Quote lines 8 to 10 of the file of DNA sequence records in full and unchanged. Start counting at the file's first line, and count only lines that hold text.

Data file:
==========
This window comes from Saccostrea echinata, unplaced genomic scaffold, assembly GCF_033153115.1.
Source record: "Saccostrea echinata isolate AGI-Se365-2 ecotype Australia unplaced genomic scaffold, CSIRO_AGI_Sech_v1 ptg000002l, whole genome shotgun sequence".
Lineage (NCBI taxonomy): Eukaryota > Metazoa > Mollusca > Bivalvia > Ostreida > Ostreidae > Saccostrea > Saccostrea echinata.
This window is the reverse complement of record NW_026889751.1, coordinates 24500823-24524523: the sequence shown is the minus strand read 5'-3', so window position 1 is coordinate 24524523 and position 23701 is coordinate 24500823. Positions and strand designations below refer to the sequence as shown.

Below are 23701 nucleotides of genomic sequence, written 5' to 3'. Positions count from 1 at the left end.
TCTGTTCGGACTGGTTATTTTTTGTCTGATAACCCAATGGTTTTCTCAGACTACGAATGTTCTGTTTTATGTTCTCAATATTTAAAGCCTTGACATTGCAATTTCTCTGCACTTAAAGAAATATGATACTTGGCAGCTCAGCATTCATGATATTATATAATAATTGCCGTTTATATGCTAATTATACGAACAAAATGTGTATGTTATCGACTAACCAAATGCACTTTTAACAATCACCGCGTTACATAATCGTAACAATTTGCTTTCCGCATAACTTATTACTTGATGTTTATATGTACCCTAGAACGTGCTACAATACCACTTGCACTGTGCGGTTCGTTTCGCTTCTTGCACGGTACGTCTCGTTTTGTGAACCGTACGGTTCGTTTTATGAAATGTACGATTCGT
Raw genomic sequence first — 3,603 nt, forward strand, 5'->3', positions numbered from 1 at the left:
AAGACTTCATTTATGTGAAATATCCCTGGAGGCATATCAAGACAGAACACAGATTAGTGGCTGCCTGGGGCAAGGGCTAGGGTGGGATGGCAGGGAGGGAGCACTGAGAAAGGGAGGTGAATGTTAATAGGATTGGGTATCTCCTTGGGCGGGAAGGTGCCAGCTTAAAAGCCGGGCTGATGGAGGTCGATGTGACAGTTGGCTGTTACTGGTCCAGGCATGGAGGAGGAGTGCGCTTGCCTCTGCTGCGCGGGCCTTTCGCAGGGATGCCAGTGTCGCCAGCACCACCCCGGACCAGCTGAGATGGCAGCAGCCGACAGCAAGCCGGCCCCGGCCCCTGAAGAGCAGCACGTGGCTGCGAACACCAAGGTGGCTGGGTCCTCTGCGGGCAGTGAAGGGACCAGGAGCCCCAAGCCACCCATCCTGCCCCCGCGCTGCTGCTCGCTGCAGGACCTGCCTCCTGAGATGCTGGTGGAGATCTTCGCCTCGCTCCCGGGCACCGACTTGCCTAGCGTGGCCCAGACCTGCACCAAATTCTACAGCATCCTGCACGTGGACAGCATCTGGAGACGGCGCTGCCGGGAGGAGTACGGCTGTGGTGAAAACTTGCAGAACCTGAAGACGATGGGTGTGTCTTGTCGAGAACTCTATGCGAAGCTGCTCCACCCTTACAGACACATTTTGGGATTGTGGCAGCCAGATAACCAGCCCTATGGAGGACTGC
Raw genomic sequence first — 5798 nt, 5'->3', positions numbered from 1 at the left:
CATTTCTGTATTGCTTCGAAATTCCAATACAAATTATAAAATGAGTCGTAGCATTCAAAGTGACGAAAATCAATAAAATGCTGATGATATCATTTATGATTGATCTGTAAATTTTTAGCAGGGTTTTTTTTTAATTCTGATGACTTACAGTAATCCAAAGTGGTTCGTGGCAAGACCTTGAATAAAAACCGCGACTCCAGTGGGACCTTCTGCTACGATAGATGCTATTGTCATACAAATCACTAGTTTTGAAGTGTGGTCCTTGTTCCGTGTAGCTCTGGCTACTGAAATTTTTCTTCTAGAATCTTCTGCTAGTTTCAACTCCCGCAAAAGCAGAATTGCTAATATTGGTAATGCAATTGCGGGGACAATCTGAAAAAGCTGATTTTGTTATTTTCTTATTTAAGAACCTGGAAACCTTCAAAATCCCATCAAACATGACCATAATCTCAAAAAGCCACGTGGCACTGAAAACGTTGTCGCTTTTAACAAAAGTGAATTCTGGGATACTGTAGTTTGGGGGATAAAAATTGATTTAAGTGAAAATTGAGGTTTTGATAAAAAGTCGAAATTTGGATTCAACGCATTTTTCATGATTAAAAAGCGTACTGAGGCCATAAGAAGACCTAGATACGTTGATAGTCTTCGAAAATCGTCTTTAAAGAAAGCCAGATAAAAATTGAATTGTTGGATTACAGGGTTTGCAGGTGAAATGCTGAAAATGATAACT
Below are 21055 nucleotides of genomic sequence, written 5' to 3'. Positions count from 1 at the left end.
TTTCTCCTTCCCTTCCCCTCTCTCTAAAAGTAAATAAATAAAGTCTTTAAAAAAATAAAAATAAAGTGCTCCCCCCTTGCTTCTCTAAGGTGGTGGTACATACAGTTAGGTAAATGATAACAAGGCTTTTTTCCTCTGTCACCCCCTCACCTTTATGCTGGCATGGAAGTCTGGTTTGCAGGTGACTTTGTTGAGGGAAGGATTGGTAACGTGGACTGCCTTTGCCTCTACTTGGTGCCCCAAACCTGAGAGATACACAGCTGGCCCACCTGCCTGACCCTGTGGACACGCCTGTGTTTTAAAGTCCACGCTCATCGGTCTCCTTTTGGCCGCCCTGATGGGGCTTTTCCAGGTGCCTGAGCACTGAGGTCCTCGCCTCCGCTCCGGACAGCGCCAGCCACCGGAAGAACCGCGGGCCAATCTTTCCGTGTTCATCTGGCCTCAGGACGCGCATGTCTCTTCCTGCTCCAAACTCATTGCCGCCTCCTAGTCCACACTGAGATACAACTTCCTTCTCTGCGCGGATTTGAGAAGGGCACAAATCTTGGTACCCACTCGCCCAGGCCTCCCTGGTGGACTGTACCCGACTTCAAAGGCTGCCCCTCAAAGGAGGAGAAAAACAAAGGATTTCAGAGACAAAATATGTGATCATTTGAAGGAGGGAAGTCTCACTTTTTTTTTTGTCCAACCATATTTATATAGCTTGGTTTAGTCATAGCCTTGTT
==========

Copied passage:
AAGACTTCATTTATGTGAAATATCCCTGGAGGCATATCAAGACAGAACACAGATTAGTGGCTGCCTGGGGCAAGGGCTAGGGTGGGATGGCAGGGAGGGAGCACTGAGAAAGGGAGGTGAATGTTAATAGGATTGGGTATCTCCTTGGGCGGGAAGGTGCCAGCTTAAAAGCCGGGCTGATGGAGGTCGATGTGACAGTTGGCTGTTACTGGTCCAGGCATGGAGGAGGAGTGCGCTTGCCTCTGCTGCGCGGGCCTTTCGCAGGGATGCCAGTGTCGCCAGCACCACCCCGGACCAGCTGAGATGGCAGCAGCCGACAGCAAGCCGGCCCCGGCCCCTGAAGAGCAGCACGTGGCTGCGAACACCAAGGTGGCTGGGTCCTCTGCGGGCAGTGAAGGGACCAGGAGCCCCAAGCCACCCATCCTGCCCCCGCGCTGCTGCTCGCTGCAGGACCTGCCTCCTGAGATGCTGGTGGAGATCTTCGCCTCGCTCCCGGGCACCGACTTGCCTAGCGTGGCCCAGACCTGCACCAAATTCTACAGCATCCTGCACGTGGACAGCATCTGGAGACGGCGCTGCCGGGAGGAGTACGGCTGTGGTGAAAACTTGCAGAACCTGAAGACGATGGGTGTGTCTTGTCGAGAACTCTATGCGAAGCTGCTCCACCCTTACAGACACATTTTGGGATTGTGGCAGCCAGATAACCAGCCCTATGGAGGACTGC
Raw genomic sequence first — 5798 nt, 5'->3', positions numbered from 1 at the left:
CATTTCTGTATTGCTTCGAAATTCCAATACAAATTATAAAATGAGTCGTAGCATTCAAAGTGACGAAAATCAATAAAATGCTGATGATATCATTTATGATTGATCTGTAAATTTTTAGCAGGGTTTTTTTTTAATTCTGATGACTTACAGTAATCCAAAGTGGTTCGTGGCAAGACCTTGAATAAAAACCGCGACTCCAGTGGGACCTTCTGCTACGATAGATGCTATTGTCATACAAATCACTAGTTTTGAAGTGTGGTCCTTGTTCCGTGTAGCTCTGGCTACTGAAATTTTTCTTCTAGAATCTTCTGCTAGTTTCAACTCCCGCAAAAGCAGAATTGCTAATATTGGTAATGCAATTGCGGGGACAATCTGAAAAAGCTGATTTTGTTATTTTCTTATTTAAGAACCTGGAAACCTTCAAAATCCCATCAAACATGACCATAATCTCAAAAAGCCACGTGGCACTGAAAACGTTGTCGCTTTTAACAAAAGTGAATTCTGGGATACTGTAGTTTGGGGGATAAAAATTGATTTAAGTGAAAATTGAGGTTTTGATAAAAAGTCGAAATTTGGATTCAACGCATTTTTCATGATTAAAAAGCGTACTGAGGCCATAAGAAGACCTAGATACGTTGATAGTCTTCGAAAATCGTCTTTAAAGAAAGCCAGATAAAAATTGAATTGTTGGATTACAGGGTTTGCAGGTGAAATGCTGAAAATGATAACT